Dr. Susan Bruce explains the idea of distancing as follows. “Distancing is a concept arising from the work of developmental psychologists Heinz Werner and Bernard Kaplan to describe the process of establishing a subject's individuality and identity as an essential phase in coming to terms with symbols, referential language and eventually full cognition and linguistic communication.”

Dr. Bruce wrote further:

"Werner and Kaplan's work was later expanded and edified into more refined therapeutic practice by the pioneer in deaf-blind patient therapy, Dr. Jan van Dijk, and later refined by the work of Dr. Susan Bruce. Primarily of use in working with deaf-blind persons distancing gradually leads the subject through a course of physical interactions which encourage a range of responses connected to the act.

At first, responses may be simple repetitions of pleasurable acts, but eventually events that take place in the present tense are replaced in the subject's mind with more complicated cognitive concepts, such as desires, requests or other expressions which reflect symbolic cognition and understanding of past events.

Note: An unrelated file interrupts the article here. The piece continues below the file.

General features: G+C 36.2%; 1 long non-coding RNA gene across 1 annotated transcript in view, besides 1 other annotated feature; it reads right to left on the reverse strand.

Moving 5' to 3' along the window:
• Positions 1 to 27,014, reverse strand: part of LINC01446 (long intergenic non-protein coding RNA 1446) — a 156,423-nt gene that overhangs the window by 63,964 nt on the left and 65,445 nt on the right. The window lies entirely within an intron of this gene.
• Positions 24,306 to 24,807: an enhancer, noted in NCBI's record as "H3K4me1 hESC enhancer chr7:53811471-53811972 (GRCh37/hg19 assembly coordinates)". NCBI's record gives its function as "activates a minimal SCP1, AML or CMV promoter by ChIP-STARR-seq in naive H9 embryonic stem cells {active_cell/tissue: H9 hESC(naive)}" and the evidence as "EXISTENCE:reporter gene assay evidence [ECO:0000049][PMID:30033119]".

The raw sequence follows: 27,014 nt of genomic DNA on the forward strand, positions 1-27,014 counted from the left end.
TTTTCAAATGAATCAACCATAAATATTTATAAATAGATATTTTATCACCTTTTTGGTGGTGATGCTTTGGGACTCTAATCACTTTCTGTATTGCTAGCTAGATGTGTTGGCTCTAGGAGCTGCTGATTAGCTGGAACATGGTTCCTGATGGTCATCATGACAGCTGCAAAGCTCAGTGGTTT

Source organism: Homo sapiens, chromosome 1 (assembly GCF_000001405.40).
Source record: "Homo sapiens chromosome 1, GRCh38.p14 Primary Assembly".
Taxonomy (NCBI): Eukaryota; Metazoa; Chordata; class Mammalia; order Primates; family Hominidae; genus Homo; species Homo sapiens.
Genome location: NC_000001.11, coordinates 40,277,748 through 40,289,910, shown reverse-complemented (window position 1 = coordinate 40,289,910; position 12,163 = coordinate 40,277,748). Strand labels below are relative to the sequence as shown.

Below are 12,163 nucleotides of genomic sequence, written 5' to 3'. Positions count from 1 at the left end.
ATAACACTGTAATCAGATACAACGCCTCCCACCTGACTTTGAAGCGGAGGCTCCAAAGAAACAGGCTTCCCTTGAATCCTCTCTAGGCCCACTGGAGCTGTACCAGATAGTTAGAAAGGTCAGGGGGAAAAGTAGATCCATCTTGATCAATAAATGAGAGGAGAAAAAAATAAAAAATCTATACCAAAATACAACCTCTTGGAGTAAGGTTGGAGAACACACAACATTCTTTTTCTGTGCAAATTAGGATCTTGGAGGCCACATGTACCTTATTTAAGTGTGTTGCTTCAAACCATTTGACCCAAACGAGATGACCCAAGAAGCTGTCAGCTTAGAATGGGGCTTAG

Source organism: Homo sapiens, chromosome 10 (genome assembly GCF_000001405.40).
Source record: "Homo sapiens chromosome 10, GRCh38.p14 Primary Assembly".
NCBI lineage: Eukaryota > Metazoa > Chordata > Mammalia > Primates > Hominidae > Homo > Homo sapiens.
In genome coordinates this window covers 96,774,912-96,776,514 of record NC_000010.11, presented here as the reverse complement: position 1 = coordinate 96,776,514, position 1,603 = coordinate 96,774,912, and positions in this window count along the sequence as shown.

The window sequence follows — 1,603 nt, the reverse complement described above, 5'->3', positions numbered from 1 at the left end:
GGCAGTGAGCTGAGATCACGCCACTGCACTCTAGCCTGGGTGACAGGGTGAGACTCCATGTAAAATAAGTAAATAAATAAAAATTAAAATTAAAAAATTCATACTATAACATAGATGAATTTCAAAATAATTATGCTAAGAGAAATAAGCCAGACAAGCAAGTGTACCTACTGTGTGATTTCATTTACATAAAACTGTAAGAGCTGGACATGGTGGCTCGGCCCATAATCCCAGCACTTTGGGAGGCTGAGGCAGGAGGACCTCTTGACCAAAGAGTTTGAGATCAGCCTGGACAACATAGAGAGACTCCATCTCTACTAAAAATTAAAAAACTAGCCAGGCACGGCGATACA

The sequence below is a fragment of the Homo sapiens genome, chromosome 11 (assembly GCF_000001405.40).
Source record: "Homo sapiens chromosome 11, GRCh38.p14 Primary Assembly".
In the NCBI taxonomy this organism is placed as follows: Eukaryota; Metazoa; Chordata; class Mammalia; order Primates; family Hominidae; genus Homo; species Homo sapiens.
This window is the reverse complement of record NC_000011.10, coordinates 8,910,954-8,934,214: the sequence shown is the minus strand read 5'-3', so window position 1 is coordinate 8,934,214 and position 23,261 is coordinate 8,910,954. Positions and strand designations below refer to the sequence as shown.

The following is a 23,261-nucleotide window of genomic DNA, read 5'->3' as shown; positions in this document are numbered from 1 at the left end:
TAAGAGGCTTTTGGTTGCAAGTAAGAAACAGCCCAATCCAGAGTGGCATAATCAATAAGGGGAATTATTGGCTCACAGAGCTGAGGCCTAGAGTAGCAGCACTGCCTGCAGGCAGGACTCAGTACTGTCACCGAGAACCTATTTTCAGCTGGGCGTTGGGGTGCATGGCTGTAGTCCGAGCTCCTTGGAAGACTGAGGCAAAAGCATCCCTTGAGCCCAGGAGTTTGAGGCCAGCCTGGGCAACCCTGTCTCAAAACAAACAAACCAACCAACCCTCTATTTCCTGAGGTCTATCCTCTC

As the subject progresses through these stages, he is eventually able to move from communicating his simple desires (as in early childhood) to more complicated treatment of symbols in communication. Once the communication barrier is removed, more conventional educational methodologies can be used.”


  • Werner, H., & Kaplan, B. (1964). Symbol formation: An organismic-developmental approach to language and expression of thought. London: John Wiley & Sons.
  • van Dijk, J. (1967). The non-verbal deaf-blind and his world: His outgrowth toward the world of symbols: Proceedings of the Jaasrverslag Instituut Voor Doven, 1964–1967.
  • Bruce, Susan M. (2005) The Application of Werner and Kaplan's Concept of “Distancing” to Children Who Are Deaf-Blind. Journal of Visual Impairment and Blindness. August 20. Retrieved from Wikipedia.

See also Dr. Bruce's article:  "The path to Symbolism".